Creator: Monnet, Cyril and Weber, Warren E. Series: Quarterly review (Federal Reserve Bank of Minneapolis. Research Department) Number: Vol. 25, No. 4 Abstract:
This study describes and reconciles two common, seemingly contradictory views about a key monetary policy relationship: that between money and interest rates. Data since 1960 for about 40 countries support the Fisher equation view, that these variables are positively related. But studies taking expectations into account support the liquidity effect view, that they are negatively related. A simple model incorporates both views and demonstrates that which view applies at any time depends on when the change in money occurs and how long the public expects it to last. A surprise money change that is not expected to change future money growth moves interest rates in the opposite direction; one that is expected to change future money growth moves interest rates in the same direction. The study also demonstrates that stating monetary policy as a rule for interest rates rather than money does not change the relationship between these variables.
Creator: Willes, Mark H. Series: Quarterly review (Federal Reserve Bank of Minneapolis. Research Department) Number: Vol. 2, No. 4
Creator: Litterman, Robert B. and Weiss, Laurence M. Series: Working paper (Federal Reserve Bank of Minneapolis. Research Department) Number: 179 Keyword: Money supply, Inflation, Short term rates, and Ex ante rates Subject (JEL): E51 - Money Supply; Credit; Money Multipliers and E40 - Money and Interest Rates: General
Creator: Adão, Bernardino, Correia, Isabel, and Teles, Pedro Series: Working paper (Federal Reserve Bank of Minneapolis. Research Department) Number: 680 Abstract:
We show that short and long nominal interest rates are independent monetary policy instruments. The pegging of both helps solving the problem of multiplicity that arises when only short rates are used as the instrument of policy. A peg of the nominal returns on assets of different maturities is equivalent to a peg of state-contingent interest rates. These are the rates that should be targeted in order to implement unique equilibria. At the zero bound, while it is still possible to target state-contingent interest rates, that is no longer equivalent to the target of the term structure.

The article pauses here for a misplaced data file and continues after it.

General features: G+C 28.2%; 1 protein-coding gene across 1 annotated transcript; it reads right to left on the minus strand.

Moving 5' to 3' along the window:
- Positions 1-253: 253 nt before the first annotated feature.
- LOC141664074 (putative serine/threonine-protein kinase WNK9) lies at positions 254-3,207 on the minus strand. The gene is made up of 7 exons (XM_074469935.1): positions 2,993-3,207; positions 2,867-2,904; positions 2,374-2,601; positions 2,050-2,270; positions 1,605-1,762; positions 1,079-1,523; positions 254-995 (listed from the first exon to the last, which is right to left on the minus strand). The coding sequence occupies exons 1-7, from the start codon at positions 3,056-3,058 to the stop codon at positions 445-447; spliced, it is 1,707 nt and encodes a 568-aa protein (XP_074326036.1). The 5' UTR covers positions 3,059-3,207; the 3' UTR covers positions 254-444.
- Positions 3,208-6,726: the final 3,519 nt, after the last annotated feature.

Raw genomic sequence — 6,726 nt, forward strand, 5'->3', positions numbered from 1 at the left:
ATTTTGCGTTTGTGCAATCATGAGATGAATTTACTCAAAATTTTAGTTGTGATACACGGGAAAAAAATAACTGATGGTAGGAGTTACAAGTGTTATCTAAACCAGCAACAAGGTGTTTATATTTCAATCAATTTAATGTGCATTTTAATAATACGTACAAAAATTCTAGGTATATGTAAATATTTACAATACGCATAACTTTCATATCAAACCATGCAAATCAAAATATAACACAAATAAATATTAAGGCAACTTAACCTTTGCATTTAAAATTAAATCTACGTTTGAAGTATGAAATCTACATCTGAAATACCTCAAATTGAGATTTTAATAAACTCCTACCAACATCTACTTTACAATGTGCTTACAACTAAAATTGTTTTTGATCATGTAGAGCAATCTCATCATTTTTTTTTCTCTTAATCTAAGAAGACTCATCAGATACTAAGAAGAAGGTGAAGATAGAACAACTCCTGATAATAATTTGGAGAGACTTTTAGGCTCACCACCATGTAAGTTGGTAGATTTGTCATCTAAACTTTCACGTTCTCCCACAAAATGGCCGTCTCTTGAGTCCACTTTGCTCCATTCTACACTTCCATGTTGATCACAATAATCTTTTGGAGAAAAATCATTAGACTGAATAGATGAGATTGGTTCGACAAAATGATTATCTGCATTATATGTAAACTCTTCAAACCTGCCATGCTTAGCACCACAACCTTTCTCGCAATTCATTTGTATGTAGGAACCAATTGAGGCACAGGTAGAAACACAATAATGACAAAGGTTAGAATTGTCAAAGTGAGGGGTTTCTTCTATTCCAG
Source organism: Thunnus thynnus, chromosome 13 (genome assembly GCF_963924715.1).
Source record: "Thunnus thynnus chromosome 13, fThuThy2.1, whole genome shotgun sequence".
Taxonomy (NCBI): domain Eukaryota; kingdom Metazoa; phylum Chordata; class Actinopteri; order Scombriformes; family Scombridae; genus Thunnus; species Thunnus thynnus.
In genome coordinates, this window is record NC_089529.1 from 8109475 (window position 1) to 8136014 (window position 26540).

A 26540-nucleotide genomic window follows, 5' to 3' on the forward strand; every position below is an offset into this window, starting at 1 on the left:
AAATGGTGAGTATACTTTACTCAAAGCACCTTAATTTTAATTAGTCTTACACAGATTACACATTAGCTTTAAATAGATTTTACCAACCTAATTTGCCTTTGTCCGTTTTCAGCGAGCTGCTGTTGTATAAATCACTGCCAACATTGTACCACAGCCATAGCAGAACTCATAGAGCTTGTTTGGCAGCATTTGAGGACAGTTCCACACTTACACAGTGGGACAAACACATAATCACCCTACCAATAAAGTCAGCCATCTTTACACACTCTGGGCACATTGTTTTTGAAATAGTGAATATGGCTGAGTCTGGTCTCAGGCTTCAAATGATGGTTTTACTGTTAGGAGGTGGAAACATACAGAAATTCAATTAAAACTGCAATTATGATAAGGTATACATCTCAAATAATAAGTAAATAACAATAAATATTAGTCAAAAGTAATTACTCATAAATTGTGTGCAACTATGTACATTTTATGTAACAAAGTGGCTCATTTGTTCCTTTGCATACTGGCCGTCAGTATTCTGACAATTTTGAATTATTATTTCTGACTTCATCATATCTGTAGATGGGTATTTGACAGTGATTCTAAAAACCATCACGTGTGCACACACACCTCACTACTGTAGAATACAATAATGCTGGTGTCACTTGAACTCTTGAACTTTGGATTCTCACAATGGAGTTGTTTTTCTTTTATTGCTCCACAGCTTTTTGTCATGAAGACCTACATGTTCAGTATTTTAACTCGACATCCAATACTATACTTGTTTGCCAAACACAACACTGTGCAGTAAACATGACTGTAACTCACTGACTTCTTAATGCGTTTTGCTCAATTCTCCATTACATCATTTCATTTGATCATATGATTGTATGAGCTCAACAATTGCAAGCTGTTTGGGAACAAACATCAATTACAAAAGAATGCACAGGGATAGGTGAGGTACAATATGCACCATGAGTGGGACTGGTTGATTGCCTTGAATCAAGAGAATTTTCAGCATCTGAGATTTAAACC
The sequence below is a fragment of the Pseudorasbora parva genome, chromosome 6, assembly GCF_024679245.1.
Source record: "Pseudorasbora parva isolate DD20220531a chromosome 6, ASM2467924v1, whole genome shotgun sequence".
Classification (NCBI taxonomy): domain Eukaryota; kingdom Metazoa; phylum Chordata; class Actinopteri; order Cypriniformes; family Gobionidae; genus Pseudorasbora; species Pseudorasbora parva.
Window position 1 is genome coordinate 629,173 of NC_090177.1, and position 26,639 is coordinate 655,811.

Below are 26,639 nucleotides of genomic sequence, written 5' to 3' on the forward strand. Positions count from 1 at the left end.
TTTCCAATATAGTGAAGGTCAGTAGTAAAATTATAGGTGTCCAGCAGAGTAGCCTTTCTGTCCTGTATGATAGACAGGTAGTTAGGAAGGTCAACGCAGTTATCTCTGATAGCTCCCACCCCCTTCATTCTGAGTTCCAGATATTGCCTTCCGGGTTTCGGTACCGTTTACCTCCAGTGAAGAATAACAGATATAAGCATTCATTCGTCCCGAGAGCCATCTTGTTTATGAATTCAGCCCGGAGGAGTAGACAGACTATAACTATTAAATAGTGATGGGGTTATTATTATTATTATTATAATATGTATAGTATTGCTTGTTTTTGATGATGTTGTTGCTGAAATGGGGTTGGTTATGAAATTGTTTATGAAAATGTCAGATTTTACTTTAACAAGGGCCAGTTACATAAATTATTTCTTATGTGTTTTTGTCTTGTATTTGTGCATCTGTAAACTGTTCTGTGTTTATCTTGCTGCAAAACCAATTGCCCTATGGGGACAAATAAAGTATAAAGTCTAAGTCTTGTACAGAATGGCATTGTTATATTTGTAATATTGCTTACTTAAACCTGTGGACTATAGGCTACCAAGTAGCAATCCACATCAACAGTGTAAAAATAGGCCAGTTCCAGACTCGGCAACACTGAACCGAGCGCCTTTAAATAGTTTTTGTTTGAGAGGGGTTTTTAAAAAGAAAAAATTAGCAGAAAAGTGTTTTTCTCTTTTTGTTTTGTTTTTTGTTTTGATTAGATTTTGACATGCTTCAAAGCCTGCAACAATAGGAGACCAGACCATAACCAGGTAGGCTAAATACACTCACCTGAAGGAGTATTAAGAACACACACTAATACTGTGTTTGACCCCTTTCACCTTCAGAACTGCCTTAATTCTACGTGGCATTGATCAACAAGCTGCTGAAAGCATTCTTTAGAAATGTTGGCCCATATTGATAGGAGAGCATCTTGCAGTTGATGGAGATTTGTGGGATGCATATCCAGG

Keyword: Sticky prices, Maturities, Long rates, Monetary policy instruments, Term structure, Short rates, Monetary policy, and Multiplicity of equilibria Subject (JEL): E50 - Monetary Policy, Central Banking, and the Supply of Money and Credit: General, E40 - Money and Interest Rates: General, and E30 - Prices, Business Fluctuations, and Cycles: General (includes Measurement and Data)
Creator: Hur, Sewon, Kondo, Illenin O., and Perri, Fabrizio Series: Staff report (Federal Reserve Bank of Minneapolis. Research Department) Number: 574 Abstract:
This paper argues that the comovement between inflation and economic activity is an important determinant of real interest rates over time and across countries. First, we show that for advanced economies, periods with more procyclical inflation are associated with lower real rates, but only when there is no risk of default on government debt. Second, we present a model of nominal sovereign debt with domestic risk-averse lenders. With procyclical inflation, nominal bonds pay out more in bad times, making them a good hedge against aggregate risk. In the absence of default risk, procyclical inflation yields lower real rates. However, procyclicality implies that the government needs to make larger (real) payments when the economy deteriorates, which could increase default risk and trigger an increase in real rates. The patterns of real rates predicted by the model are quantitatively consistent with those documented in the data.